EMPOWERING CHILDREN THROUGH DOCENTING
Jodi Henderson, Sandra Pinto and Colleen Dunhill Jones
Calgary Zoo, Botanical Gardens & Prehistoric Park Calgary, Alberta, Canada
“In the end we will conserve only what we love. We will love only what we understand. And we will understand only what we are taught.”
You have arrived at the zoo for your docent shift. You see the public arriving through the gates. There are children of a variety of ages. There are infants in arms, toddlers, and preschoolers. You spot a familiar face from a Brownie program you led last week, and there is a group of elementary school children heading to Zoo School. As a docent, you could be interacting with any, or possibly all, of these groups by means of a touch table, or in a classroom, or even while standing outside the gorilla enclosure. These various age groups will learn in different ways. By being aware of how various age groups learn, docents can tailor conservation messages to better suit the audience.
First, you need to have an idea of how old a child is, and time or situation often does not allow us to ask. We use a few rules of thumb:
The Toddler: These are the wee ones – from the babe in arms to the toddler of approximately 3 years old. Always accompanied by an adult, the usual method of Toddler locomotion is being carried (in slings, backpacks, on the adult’s shoulders) or conveyed in strollers.
The Preschooler: In the 3-6 year age range. Preschoolers are easily distinguished by the ever-demanding question “Why?” Harder to carry, and much more mobile than the Toddler, the Preschooler is often seen yanking on a parent’s arm in the general direction of their favorite exhibit. Occasionally transported in wagons. Preschoolers stand approximately waist high and want to touch everything.
Early Elementary: These are the Beavers, the Cubs, and the Brownies. This group is past the separation stage, so they’re less likely to be holding a parent’s hand, but the parent is usually near by.
Pre-Teens: This group may avoid contact with adults – especially their parents. They start showing signs of uniformity of dress, and are often given to laughing and giggling – especially when the opposite sex is around. Pre-Teens stand about shoulder height.
Honoring the Stages of Development
Our role as docents is to present important conservation messages. Is there anything more satisfying to a docent than seeing a child’s eyes light up with wonder at a touch table& biofact? To ensure your message touches the hearts of children, here are some general ways in which children learn.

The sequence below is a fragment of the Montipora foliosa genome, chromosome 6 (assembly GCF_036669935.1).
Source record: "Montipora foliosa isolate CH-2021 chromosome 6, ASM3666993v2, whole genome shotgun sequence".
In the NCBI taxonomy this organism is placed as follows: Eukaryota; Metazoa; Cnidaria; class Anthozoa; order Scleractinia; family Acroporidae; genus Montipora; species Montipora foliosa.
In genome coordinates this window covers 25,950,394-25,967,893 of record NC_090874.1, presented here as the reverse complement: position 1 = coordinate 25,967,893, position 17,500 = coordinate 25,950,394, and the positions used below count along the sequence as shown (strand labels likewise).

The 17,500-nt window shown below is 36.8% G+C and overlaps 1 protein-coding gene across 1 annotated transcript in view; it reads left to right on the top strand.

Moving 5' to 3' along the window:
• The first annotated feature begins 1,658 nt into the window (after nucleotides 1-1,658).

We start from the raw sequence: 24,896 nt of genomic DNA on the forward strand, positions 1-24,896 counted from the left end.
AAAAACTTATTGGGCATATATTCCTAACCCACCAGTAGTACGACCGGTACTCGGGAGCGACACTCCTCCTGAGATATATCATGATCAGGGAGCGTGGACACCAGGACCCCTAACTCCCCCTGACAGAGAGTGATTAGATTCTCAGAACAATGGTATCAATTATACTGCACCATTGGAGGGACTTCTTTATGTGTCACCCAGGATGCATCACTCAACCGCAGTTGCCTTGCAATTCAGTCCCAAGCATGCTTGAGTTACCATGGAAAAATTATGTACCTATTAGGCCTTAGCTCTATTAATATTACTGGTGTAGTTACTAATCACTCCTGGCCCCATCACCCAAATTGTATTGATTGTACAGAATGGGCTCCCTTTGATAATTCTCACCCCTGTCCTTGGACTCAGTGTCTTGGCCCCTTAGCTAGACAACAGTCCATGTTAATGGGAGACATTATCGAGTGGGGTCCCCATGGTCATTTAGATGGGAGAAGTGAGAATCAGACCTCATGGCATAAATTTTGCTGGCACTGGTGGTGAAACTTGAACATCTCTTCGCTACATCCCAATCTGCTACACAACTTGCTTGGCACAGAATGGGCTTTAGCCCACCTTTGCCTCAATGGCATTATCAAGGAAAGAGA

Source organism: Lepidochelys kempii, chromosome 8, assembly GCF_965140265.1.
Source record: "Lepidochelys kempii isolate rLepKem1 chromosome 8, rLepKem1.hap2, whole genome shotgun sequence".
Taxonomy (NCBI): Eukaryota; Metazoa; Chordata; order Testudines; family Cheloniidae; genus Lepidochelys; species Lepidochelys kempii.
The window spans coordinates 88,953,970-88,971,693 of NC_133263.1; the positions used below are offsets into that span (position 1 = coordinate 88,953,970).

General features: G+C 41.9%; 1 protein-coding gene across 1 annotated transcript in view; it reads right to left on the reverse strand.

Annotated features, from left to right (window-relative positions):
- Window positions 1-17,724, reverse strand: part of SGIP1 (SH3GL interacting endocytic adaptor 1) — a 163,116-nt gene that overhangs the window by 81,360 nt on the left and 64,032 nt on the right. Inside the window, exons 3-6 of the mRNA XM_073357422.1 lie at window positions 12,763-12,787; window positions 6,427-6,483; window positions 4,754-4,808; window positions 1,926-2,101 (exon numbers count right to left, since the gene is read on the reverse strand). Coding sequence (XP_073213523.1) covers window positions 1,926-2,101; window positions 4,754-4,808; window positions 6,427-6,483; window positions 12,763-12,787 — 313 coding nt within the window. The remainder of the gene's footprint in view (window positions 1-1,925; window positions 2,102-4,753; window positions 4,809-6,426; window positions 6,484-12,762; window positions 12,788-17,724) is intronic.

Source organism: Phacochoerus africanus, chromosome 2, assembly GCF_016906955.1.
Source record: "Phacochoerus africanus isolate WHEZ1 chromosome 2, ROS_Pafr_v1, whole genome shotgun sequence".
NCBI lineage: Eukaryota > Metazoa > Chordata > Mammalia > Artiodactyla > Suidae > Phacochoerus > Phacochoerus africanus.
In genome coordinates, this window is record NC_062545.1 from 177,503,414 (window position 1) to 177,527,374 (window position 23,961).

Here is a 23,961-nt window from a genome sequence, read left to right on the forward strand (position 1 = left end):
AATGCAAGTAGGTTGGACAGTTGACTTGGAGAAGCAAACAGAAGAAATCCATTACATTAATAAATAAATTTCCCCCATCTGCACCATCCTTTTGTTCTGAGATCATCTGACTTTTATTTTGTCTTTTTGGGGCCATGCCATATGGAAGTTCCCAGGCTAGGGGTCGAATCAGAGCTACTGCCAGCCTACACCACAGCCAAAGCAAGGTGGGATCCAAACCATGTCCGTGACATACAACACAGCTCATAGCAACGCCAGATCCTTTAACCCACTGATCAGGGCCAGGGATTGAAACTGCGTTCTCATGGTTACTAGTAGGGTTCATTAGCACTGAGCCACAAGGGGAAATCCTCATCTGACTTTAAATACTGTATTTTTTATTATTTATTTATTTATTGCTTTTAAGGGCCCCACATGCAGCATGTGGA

The Toddler set is egocentric. Their world revolves around them, and their immediate world exists in their backyard. They are very accepting of what they are told – they are fact collecting – such as an animal’s name, a flower’s color, etc. The senses play a very important role in their lives, especially the senses of touch and taste. This group has to touch fur in order to understand fur. They are very naturally drawn to the small things in the world, and just love animal babies and seedlings. When talking about an animal, show the Toddler a picture of the whole animal (not just its face), as this age group may otherwise have difficulty connecting the word with the concept.
Preschoolers begin categorizing and putting into order the wealth of information they absorbed as Toddlers. They now understand a seed is first planted, then it grows, then it flowers, then it makes seeds. These children are very hands-on — very appreciative of the opportunity of touching. Much of their learning is through experience. They like to do things, and this active group has short attention spans. Their world horizon has expanded from their own backyard to the broader environments of their neighborhood or community. Preschoolers are beginning to make cognitive connections between words and concepts, so pictures help reinforce the message.
For the Early Elementary group, visual experiences are important, but they now gain information through instruction. Educators call this “the age of abstraction,” meaning they move away from the tactile experience and can better visualize abstract concepts. They can visualize beyond the present. This is a very imaginative age group. They have longer attention span.